Say it ain't so, Bill! America's favorite dad can't be a serial rapist!
But unfortunately, sadly, shockingly, distressingly, he's said it's true. In a deposition 10 years ago, Bill Cosby, a man I've admired and laughed with for decades, admitted to obtaining pills — quaaludes — for the purpose of having sex with female victims. The comedian had denied the allegations for years, even as the accusations piled up against him. I couldn't believe Cosby, the stand-up comic, television star, commencement speaker and social critic, could be guilty of these actions.
My memories of Cosby go back a long way, about 50 years. I was in high school when I or my sister obtained one of his comedy LPs. I memorized his monologue about Noah — "This is the Lord, Noah!" — and replayed it for my friends. His humor was always simple, connective and based on everyday events with which people from various walks of life could identify. His routines were about growing up, about strict upbringings and wild and crazy friends and football played in the street, and the shenanigans young boys get into. America identified with him and laughed with him. When he created his own TV show — "The Cosby Show" — he expanded his audience and his appeal. He showed Americans, black and white, the lives of upscale urban couple who happened to be African Americans, raising children in the modern world. The show was a huge hit and added to Cosby's aura.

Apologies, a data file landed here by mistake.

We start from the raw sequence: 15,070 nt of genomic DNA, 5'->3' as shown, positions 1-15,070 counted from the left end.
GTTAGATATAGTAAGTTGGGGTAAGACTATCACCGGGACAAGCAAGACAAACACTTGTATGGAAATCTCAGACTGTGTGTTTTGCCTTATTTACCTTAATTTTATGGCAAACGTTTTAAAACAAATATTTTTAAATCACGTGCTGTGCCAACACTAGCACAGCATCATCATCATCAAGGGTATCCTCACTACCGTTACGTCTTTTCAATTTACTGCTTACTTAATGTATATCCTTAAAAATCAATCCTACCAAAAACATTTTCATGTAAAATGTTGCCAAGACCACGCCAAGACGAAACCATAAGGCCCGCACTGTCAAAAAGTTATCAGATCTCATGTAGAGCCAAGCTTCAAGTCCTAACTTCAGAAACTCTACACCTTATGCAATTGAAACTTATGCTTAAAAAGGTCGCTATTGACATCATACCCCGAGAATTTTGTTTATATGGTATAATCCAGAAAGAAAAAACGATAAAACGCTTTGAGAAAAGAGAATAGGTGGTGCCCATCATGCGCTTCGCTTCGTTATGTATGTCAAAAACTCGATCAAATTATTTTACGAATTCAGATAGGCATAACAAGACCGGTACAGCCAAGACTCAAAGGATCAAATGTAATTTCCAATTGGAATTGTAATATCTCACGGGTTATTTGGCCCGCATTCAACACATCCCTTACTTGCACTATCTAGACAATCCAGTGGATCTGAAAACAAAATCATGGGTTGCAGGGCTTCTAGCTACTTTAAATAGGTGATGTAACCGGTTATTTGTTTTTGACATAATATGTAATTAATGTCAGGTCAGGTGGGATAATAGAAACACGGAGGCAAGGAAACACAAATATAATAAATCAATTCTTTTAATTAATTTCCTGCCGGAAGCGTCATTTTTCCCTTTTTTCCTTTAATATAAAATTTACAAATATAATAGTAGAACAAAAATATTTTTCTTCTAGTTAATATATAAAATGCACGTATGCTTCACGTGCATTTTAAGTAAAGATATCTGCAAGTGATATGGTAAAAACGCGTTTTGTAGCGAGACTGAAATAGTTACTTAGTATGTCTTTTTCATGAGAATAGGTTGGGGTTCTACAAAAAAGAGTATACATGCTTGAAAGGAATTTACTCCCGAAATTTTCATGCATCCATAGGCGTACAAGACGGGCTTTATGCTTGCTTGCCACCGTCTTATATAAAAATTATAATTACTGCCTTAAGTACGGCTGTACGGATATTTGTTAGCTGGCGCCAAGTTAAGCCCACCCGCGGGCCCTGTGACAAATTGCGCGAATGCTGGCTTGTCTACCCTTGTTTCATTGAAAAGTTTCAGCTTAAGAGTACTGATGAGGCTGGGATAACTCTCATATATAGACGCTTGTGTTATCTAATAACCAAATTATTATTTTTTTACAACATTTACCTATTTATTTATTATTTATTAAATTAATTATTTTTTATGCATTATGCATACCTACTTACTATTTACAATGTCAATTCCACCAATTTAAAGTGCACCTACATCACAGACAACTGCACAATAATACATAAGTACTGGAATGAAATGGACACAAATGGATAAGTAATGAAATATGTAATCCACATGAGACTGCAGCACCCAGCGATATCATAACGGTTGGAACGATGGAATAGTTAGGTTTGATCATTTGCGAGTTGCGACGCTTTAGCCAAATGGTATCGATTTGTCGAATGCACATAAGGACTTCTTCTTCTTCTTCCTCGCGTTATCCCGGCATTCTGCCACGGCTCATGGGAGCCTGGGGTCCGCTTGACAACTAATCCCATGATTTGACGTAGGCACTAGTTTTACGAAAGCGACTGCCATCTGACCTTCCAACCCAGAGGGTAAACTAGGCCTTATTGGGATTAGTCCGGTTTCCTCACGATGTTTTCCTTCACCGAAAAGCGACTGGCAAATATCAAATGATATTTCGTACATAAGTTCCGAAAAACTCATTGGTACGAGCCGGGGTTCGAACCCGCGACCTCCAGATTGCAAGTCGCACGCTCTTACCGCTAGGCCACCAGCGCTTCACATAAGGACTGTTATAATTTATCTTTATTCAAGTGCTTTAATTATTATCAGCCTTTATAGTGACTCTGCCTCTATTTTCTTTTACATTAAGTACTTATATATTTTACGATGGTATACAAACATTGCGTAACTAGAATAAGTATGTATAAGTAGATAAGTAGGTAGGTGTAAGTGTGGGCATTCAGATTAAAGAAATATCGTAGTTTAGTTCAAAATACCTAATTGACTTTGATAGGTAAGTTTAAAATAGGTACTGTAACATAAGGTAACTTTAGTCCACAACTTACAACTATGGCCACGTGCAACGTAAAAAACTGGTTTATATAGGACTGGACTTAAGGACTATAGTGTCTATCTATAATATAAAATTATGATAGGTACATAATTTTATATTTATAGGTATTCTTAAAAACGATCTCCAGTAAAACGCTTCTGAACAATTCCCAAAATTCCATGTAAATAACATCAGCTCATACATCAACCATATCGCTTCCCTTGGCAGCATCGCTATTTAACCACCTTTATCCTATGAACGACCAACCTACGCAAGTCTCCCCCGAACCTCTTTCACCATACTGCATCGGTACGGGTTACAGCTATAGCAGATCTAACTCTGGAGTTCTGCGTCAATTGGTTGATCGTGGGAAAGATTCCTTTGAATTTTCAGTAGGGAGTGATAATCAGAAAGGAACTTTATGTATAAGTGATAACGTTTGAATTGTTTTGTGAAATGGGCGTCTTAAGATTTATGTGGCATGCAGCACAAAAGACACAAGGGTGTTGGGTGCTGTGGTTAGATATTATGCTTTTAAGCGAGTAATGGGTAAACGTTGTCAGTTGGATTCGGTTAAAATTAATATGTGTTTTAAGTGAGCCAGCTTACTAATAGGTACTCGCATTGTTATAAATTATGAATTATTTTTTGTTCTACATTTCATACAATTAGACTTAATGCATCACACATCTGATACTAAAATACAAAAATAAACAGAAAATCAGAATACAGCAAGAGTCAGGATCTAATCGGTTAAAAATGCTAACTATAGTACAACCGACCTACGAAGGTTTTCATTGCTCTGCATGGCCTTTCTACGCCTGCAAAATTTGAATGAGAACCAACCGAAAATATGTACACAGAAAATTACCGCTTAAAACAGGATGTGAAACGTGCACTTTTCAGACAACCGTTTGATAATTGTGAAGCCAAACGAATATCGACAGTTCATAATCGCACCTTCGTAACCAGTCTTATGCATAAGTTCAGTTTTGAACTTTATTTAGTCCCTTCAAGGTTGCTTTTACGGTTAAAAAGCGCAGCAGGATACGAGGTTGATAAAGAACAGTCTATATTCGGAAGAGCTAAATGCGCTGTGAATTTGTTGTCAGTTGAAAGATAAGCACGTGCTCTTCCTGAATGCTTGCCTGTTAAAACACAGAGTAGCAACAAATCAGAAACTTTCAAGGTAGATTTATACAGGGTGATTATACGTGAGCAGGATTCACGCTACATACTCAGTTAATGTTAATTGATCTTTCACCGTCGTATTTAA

Later, he became a social critic and commencement speaker. He critiqued the out-of-wedlock birth rate, the unspellable, African-sounding names with which some black mothers tagged their children, and the young adults who have little ambition or drive and often have no jobs. These criticisms brought the wrath of the NAACP and other groups but also won him support from conservatives.
When his son was cruelly murdered by highway bandits, he had a nation's sympathy. After all, he was "America's Dad."
But his admission that he not only betrayed his wife for sexual hook-ups, he drugged women to get sex, has made him a pariah. Sad. One of his first comedy albums was titled "Bill Cosby is a Very Funny Fellow." Not any more.